The Jewish Funeral

Riverside Memorial Chapel is the only member firm of the Jewish Funeral Directors of America in Manhattan. Jewish law and tradition have endowed the funeral with profound religious significance. Riverside Memorial Chapel is prepared to meet all requirements of Jewish law. The following guide lists the basic requirements of a traditional Jewish funeral:

  1. Jewish Funeral Arrangements Away From Home
  2. Jewish Funeral Mourning Customs
  3. Jewish Funeral Tradition and Law
  4. After a Death in a Jewish Family
  5. Honoring the Dead
  6. BURIAL IN ISRAEL

Jewish Funeral Arrangements Away From Home

When a death occurs away from home call RIVERSIDE MEMORIAL CHAPEL first at (212) 362-6600 or 800-262-6609 anytime day or night. There is no need to contact a funeral home in the area where the death occurred as RIVERSIDE will handle these details for you, passing along financial benefits from in their global and national networking relationships.

We take charge from then on and make all the arrangements for the transfer of the deceased to the local funeral home affiliate for preparation for return to New York. You only need contact us with some basic information and call us to set a time for an arrangement conference. For us to assume the costs the death must have occurred in one of the forty-eight contiguous states and you must call us direct so we can engage our representatives at the place of death. 

Jewish Funeral Mourning Customs

Riverside Memorial Chapel is committed to the dignity and sanctity of a dignified ceremony. Two overriding principles govern the Jewish approach to death and mourning.

First is Kavod Ha-Met (Honoring the Dead). It is of the utmost importance to treat the body with respect and care from the time of death until the burial is completed.

Second is the view that death is a Natural Process: Death is considered a natural part of the life cycle, and the body must be returned to the earth whence it came. Hence, everything associated with the body must remain, facilitating its proper return, “From ashes to ashes, dust to dust”.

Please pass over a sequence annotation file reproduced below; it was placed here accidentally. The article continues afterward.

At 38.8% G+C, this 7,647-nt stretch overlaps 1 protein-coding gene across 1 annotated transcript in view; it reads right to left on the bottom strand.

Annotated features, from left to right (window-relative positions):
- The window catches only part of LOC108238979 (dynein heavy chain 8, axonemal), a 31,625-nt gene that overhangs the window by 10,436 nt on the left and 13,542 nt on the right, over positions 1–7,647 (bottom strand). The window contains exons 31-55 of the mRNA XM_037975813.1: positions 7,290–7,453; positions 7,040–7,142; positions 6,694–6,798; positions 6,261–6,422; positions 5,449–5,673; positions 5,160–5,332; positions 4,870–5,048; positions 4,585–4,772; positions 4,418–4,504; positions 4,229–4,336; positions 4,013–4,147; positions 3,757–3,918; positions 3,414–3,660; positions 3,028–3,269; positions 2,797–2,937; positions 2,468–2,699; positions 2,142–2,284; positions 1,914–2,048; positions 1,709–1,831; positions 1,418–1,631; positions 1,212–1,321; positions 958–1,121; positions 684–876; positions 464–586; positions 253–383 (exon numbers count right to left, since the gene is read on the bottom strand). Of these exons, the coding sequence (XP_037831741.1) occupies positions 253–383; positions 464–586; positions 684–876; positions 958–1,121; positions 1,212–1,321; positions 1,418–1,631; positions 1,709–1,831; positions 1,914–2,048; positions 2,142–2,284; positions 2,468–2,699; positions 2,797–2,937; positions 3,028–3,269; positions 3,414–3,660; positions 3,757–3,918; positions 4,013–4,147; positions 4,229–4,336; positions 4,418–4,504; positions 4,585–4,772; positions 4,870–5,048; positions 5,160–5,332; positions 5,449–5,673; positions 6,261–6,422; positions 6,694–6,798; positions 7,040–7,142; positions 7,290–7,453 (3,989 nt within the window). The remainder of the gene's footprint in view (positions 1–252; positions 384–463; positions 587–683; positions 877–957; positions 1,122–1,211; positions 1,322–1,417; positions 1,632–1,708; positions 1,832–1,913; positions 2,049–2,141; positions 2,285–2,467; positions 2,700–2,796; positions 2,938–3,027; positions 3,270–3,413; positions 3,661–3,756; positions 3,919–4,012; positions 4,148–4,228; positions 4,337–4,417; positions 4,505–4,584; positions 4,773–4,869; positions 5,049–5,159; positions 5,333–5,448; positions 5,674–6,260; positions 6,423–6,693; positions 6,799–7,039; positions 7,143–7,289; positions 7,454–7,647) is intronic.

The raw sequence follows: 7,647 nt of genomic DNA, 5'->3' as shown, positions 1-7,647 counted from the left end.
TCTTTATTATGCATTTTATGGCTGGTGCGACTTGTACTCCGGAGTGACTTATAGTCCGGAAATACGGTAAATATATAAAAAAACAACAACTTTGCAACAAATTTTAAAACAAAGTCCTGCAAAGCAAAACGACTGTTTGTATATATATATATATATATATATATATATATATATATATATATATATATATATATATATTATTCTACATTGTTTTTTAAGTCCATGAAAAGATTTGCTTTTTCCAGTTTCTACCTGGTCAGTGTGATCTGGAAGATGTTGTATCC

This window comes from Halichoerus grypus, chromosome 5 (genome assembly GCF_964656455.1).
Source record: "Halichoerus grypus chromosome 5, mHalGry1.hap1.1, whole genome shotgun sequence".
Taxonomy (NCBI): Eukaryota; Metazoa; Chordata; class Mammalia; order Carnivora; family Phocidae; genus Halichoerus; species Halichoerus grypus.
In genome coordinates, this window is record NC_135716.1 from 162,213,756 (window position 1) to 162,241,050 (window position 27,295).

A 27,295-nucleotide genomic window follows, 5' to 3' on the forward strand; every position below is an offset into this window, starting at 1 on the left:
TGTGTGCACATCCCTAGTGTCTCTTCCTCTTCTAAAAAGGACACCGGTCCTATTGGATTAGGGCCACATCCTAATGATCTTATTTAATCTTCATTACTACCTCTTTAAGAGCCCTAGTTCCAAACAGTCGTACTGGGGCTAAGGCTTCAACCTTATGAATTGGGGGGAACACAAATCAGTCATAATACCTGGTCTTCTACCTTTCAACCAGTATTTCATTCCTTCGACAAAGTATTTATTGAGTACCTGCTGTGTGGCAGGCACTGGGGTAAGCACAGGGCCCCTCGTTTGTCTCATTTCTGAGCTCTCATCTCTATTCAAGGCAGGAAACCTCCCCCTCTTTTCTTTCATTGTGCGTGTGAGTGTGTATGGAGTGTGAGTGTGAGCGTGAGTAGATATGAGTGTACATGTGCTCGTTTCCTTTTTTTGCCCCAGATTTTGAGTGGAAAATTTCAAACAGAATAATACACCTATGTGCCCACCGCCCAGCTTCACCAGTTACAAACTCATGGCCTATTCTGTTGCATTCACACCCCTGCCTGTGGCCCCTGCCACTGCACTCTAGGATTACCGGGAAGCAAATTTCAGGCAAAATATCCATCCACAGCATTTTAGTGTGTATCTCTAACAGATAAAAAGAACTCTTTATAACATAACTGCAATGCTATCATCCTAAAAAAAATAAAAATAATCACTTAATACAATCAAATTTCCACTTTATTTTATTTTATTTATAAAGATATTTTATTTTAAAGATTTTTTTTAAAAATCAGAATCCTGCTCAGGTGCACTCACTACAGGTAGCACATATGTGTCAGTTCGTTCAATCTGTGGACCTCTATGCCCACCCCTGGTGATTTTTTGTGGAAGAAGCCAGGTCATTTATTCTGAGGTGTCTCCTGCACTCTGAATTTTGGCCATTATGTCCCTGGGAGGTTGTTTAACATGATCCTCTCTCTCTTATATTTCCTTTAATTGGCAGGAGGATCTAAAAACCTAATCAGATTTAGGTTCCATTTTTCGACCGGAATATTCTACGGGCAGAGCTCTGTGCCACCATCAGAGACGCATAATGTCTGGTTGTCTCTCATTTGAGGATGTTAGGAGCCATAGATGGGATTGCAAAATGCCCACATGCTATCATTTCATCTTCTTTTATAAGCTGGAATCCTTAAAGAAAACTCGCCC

Jewish Funeral Tradition and Law

Jewish law and tradition have endowed the funeral with profound religious significance. The following Guide lists the basic requirements of a traditional Jewish funeral:

K’REEAH/TEARING OF GARMENTS
The rending of the mourners’ outer garments, a symbol of their anguish and grief.

K’VURAH/BURIAL
The actual burial in the ground; filling in the grave with earth until a mound is formed. To participate in filling the grave is a religious privilege and duty.

TRADITIONAL WASHING
The Chevra Kadisha or burial society prepares the deceased for internment by performing a prescribed bath known among Ashkenazic Jews as the Taharah (purification) and by Sephardic Jews as the Rehisa (bathing).

Doing kind deeds for someone who has just died is done with the knowledge that your kindness cannot be repaid by that person and thus has long been regarded as the ultimate act of kindness and unselfishness. Such bathing ceremonies are performed for men by men and for women by women. Ecclesiastes stated, "As he came, so shall he go." Just as a newborn child is immediately washed and enters this world clean and pure, so shall a person who departs this world be cleansed and made pure.

SHMEERAH/WATCHING
The watching over the deceased by a pious Jewish person. The deceased should not be left unattended until interment is completed.

TACHRICHIM/BURIAL GARMENTS
The traditional white burial shrouds symbolizing that all are equal before their Creator.

ARON/CASKET
The wooden casket, in keeping with the Rabbinical teaching, “dust thou art and to dust thou shalt return.”

After a Death in a Jewish Family

The first thing that most people do after a death in the family has occurs is to contact a funeral provider in order to transfer the remains, supply the name of the cemetery, and schedule the time of the funeral.

Honoring the Dead

Riverside will provide members of a Chevra Kadisha or Jewish burial society, or accommodate those of a synagogue, who prepare the deceased for interment by performing the traditional purification known as Taharah. Doing acts of kindness for someone who has just died is done with the knowledge that that kindness cannot be repaid by the deceased, and thus, has long been regarded as the ultimate act of selflessness. This time honored tradition is performed for men by men and for women by women. Ecclesiastes states: “As he came so shall he go”. Just as a newborn child is immediately washed and enters this world clean and pure, so shall a person who departs this world be cleansed and made pure.

BURIAL IN ISRAEL

Riverside Memorial Chapel will provide all arrangements for burial in Israel.
Riverside Memorial Chapel Licensed Funeral Directors are available 24 hours a day, 7 days a week.

PHONE 212-362-6600 & 800-262-6609
EMAIL: moreinfo@riversidememorialchapel.com
RIVERSIDE MEMORIAL CHAPEL
180 WEST 76TH STREET
NEW YORK NEW YORK 10023